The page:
Justia Kansas Supreme Court Opinion SummariesArticles Posted in Construction Law
State v. Evans
The Supreme Court affirmed the judgment of the district court concluding that the State had not met its burden of establishing the application of an established exception to the warrant requirement in justifying the constitutionality of the warrantless search of Defendant’s purse and wallet, holding that the search was not permitted under any of the exceptions to the warrant requirement. This case arose from the action of law enforcement officers conducting a warrantless search of Defendant’s purse and wallet after an ambulance took her from the scene of an accident. The State argued that the plain-view exception and the officer’s administrative caretaking function of locating a driver’s license to complete an accident report justified the warrantless search. The trial judge granted Defendant’s motion to suppress, concluding that the search violated Defendant’s constitutional rights. The Supreme Court affirmed, holding that the warrantless search was not permitted under any exception to the warrant requirement, and therefore, the evidence seized during the search must be suppressed. View "State v. Evans" on Justia Law
Wagner Interior Supply of Wichita, Inc. v. Dynamic Drywall, Inc.
The Subcontractor for a hotel construction project obtained materials for its part of the project from Supplier but failed to pay for them. Supplier claimed a lien against the hotel property. Because Supplier’s filing placed a cloud on the title, affecting the hotel owner’s refinancing, the General Contractor filed a bond with the district court to secure payment of Supplier’s claim. The district court approved the bond, which discharged the lien. Supplier then filed suit for payment for the materials it had supplied for the hotel. The district court granted summary judgment to the General Contractor. The court of appeals reversed and directed that judgment be granted to Supplier. The Supreme Court affirmed, holding that Kan. Stat. Ann. 60-1110 discharged the lien when the approved bond was filed, and any defenses General Contractor may have had against the lien filing had no relevance now. View "Wagner Interior Supply of Wichita, Inc. v. Dynamic Drywall, Inc." on Justia Law
Posted in: Construction Law
Rinehart v. Morton Bldgs., Inc.
The Rineharts contracted with Morton Buildings for a preengineered building to serve as their personal residence and business location for their business, Midwest Slitting. Upon disputes regarding the structure's quality, the Rineharts and Midwest Slitting sued. A jury found for the Rineharts on several of their claims and for Midwest Slitting on its negligent misrepresentation claim. The court of appeals affirmed and granted the Rineharts appellate attorney fees. Morton appealed, arguing that the economic loss doctrine, which originated with product liability litigation to prohibit tort claims when the only damages were to the product itself, should extend to bar the negligent misrepresentation claim in this case. The Supreme Court (1) affirmed the judgment in favor of Midwest Slitting on its negligent misrepresentation claims, holding that the economic loss doctrine does not bar negligent misrepresentation claims because the duty at issue arises by operation of law, and the doctrine's purposes would not be further by extending it to such claims; and (2) reversed the appellate attorney fee award because the Court could not determine from the record whether the court of appeals included time and expenses in the award not reimbursable under the applicable statute. Remanded. View "Rinehart v. Morton Bldgs., Inc." on Justia Law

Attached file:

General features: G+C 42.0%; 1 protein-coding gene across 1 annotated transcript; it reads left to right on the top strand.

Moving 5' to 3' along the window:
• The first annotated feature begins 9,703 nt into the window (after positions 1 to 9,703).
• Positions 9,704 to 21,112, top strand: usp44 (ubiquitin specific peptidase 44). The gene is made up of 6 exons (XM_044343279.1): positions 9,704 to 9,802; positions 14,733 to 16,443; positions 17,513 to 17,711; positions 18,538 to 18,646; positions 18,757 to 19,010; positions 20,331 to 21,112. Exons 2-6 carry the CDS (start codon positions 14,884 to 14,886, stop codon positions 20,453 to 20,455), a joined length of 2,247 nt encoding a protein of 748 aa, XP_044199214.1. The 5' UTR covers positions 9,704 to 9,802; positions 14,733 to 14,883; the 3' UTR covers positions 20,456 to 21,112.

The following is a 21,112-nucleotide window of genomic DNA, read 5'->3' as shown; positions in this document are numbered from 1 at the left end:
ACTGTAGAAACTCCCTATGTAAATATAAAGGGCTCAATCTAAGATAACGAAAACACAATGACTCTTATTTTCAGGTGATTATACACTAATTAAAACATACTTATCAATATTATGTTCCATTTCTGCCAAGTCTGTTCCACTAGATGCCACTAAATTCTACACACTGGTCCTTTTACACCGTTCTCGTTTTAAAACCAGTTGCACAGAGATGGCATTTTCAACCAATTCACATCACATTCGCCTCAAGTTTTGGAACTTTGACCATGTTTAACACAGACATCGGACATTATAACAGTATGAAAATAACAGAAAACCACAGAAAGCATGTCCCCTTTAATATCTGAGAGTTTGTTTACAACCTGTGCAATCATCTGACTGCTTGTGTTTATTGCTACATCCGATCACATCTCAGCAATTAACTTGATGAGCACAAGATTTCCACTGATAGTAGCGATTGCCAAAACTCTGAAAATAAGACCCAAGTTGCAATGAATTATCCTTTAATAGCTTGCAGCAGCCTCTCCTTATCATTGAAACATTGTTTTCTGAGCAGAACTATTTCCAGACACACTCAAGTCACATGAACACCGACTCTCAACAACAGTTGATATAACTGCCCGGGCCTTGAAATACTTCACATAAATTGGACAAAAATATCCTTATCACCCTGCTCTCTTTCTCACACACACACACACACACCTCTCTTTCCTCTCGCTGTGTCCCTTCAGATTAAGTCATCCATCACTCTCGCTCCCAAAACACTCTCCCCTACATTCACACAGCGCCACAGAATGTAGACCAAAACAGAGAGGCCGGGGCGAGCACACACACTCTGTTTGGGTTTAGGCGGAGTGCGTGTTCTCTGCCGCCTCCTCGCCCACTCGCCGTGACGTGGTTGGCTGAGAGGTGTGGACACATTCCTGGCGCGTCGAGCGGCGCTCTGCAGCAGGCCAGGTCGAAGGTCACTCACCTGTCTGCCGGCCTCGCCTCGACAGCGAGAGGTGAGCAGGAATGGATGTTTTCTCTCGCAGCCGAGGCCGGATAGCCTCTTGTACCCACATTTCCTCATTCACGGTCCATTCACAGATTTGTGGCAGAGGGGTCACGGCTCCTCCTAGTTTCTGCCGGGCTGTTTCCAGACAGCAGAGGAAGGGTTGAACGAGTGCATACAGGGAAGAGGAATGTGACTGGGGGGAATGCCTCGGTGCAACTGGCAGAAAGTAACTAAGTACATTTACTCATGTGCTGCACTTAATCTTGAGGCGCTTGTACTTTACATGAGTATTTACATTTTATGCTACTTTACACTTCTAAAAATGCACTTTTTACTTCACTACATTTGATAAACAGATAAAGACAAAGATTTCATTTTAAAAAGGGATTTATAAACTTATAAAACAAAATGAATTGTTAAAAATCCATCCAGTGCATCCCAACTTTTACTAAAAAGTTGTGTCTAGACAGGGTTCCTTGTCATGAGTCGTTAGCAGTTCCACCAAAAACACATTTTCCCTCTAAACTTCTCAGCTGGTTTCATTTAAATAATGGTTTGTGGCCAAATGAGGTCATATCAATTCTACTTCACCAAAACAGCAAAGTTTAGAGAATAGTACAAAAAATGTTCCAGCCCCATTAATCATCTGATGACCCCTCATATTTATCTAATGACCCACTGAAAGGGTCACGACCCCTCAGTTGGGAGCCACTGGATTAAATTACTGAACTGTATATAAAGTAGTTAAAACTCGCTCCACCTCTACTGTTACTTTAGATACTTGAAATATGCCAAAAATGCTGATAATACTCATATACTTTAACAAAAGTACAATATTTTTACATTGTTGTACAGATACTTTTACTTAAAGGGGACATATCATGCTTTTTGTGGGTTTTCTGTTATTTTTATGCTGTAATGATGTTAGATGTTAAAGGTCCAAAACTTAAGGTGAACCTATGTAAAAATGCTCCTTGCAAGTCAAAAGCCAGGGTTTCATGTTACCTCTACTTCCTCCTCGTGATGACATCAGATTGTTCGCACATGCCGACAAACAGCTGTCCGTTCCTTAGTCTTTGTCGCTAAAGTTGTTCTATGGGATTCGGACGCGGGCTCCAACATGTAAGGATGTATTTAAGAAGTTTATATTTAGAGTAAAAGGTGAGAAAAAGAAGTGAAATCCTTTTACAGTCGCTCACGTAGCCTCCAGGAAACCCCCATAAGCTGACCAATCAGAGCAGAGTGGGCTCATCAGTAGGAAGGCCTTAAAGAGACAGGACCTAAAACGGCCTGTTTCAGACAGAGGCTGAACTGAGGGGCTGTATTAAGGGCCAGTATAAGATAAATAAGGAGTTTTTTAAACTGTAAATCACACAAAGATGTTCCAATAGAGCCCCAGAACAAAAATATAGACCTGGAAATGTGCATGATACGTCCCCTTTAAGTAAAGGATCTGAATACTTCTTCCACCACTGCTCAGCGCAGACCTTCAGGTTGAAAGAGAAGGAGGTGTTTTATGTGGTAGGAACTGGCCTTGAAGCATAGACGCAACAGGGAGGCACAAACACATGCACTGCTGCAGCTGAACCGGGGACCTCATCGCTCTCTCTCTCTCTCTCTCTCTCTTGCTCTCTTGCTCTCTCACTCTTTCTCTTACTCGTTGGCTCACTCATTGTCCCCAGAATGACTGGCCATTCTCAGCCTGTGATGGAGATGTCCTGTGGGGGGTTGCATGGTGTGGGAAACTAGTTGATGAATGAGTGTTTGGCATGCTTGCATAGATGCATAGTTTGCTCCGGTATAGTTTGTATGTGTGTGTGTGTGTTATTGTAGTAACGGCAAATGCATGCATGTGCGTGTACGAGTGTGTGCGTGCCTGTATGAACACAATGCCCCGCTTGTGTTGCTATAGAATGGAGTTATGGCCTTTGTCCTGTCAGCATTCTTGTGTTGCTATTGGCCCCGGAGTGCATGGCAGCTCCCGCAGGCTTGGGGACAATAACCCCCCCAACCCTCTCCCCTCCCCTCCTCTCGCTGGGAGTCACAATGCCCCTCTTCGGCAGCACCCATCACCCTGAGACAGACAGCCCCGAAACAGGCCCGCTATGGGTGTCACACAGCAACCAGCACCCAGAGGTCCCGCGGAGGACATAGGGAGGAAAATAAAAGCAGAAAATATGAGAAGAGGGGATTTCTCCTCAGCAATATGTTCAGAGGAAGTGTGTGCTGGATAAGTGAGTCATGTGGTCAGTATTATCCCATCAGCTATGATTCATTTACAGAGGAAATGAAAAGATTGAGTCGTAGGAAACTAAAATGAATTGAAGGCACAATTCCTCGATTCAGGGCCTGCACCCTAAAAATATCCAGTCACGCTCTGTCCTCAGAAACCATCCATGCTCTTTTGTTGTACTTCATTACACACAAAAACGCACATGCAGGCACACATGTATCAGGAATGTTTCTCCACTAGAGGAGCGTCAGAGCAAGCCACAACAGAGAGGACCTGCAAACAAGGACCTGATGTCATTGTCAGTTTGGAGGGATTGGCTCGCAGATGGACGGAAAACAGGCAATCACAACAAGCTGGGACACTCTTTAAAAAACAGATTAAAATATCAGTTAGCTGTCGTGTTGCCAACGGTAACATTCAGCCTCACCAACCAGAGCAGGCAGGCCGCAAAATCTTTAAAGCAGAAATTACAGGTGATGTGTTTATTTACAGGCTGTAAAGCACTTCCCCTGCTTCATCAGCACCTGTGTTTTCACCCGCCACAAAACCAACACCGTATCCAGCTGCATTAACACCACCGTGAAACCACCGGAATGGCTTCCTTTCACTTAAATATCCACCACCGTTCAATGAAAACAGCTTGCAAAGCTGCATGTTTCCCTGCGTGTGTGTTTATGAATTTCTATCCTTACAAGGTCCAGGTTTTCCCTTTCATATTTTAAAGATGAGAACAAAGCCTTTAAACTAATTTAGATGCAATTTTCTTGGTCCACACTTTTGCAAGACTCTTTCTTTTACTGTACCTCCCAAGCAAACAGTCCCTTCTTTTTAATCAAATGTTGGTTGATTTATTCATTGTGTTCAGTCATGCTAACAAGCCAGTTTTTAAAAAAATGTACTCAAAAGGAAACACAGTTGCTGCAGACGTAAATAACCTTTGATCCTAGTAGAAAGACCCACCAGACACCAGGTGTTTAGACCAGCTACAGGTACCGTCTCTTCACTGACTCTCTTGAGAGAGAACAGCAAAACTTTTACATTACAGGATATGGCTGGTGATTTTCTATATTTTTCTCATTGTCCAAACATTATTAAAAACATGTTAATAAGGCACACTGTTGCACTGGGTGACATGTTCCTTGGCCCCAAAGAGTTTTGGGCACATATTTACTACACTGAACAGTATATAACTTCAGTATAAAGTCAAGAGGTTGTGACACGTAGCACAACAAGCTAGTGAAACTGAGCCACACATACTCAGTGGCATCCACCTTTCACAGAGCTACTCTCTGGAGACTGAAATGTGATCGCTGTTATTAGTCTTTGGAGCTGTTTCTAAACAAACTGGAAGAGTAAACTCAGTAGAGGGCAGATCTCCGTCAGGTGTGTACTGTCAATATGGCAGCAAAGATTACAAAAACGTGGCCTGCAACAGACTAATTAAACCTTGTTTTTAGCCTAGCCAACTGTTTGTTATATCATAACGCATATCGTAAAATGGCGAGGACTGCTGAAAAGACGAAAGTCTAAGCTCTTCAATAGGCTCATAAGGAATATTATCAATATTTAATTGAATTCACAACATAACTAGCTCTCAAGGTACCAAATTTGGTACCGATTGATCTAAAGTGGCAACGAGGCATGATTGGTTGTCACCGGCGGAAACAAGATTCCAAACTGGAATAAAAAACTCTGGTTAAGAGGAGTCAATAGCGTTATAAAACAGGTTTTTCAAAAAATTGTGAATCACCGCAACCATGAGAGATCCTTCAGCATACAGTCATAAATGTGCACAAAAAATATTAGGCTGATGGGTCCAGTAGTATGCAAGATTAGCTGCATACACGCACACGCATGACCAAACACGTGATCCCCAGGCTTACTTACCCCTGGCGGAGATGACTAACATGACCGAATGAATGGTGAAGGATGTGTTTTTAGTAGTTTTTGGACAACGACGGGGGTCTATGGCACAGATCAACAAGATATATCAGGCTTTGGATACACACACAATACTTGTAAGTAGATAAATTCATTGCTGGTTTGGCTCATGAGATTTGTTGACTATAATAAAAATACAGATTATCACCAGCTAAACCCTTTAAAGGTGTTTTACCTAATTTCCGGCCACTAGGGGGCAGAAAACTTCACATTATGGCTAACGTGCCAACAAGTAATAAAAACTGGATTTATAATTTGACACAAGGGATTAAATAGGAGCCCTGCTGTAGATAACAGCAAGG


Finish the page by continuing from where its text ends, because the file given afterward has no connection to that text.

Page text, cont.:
David v. Hett
Homeowners sued Contractor for, inter alia, breach of contract, negligence, fraud, and fraudulent concealment, claiming that Contractor negligently failed to perform contractually required work. The district court granted summary judgment in Contractor's favor on all claims. As to the negligence allegations of interest in this appeal, the district court held (1) the economic loss doctrine prevented Homeowners from bringing a tort action under circumstances governed by contract, and (2) the economic loss doctrine supplied an additional bar to Homeonwers' fraud claims. The court of appeals affirmed. The Supreme Court accepted the appeal to decide whether the economic loss doctrine barred any negligence claims. The Court reversed, holding that the doctrine should not apply in this case where (1) existing caselaw establishes that homeowners' claims against residential contractors may be asserted in tort, contract, or both, depending on the nature of the duty giving rise to each claim; and (2) rationales upholding the economic loss doctrine do not support its adoption for disputes between homeowners and their contractors. Remanded. View "David v. Hett" on Justia Law